Thursday, October 7, 2010

Live Chat Topic: Who are you writing for? The New 12-18


The genre of Young Adult is meant for the reader’s ages of 12-18, and I always find it so interesting that most of the YA out today appeal to reader’s well past their 60's. I'm a self proclaimed YA addict and not just because it's the genre I write. There is something about YA, maybe it is the fact that I'm one of those eternal kids, who still watches cartoons and a good stroll down the toy aisle, but I don't think that’s all there is to the draw YA has for so many adults. You can't deny that today's YA isn't the same as 10 years ago (The Baby Sitters Club).

Why is that?

My theory is that YA is more mature and complex, because it’s reflected in today's teens. So who is the new 12-18 year olds and what are they like? I think knowing the answer to this could help any YA author write stories that not only appeal to, but depict real teens and their journey into adulthood.

Teens, in general, lead double lives.

There’s the depiction of innocence they play for their parents. You know the nice respectable kid doing homework at the kitchen table, but how many of us were that angelic behind closed doors or outside the house?

I cannot speak for everyone, but my own grade school experience was far from Disney. School, outside the classroom was its own society, maybe not as popular crowds and school bullies as television depicts, but there was a social order, and the worst part, social suicide. There were the have’s, the have not’s, hook ups, break ups, rumors, jealousy, and envy. This was before YouTube, cyber bullying, and sexts.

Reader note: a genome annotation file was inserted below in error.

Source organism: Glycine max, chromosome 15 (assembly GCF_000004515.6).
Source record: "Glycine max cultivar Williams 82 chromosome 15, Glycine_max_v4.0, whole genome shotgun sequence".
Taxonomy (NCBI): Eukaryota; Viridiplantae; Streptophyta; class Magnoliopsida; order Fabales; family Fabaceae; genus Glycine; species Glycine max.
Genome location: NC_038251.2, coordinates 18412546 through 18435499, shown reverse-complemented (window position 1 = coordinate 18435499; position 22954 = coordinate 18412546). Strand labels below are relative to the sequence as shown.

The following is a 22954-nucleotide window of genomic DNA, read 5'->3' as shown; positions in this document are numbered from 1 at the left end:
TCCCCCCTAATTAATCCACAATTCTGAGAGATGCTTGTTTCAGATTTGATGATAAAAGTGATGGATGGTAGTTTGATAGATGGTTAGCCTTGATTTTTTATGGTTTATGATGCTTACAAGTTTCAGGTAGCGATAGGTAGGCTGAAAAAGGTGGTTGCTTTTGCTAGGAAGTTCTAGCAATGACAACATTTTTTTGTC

So what must today’s teens face in a 24 hour connected society, where your worst moments can be shared with the entire student population with a click of a button and live in cyberspace long after you’re gone? Pretty much the same thing, only in a more public arena. As they say there are no new stories, well there are no new dramas, just different ways of spinning it. What it does lend to YA today is higher stakes. It’s no longer melodramatic to feel like your life is over from one mistake at a party or note that fell into the wrong hands.

I think the most important thing to remember when tackling any subject is how you a ‘behind closed doors teen’ would react, rather than the one sitting in your classroom or at your kitchen table. One thing for sure, it makes for a hell of a drama.

I just love Pretty Little Liars!


  1. I'm fortunate enough to have four teenagers to bounce ideas off of to find out what is going on in the schools, out of school and in their little brains sometimes. Well at least what they want to share with ol mommy.

  2. I like to read YA, but I don't write it - my characters tend to be in their twenties/early thirties. Interesting how you mentioned The Baby Sitters Club - how YA has changed!

    Coming to your blog from PK Hrezo's - Hi! *waves*


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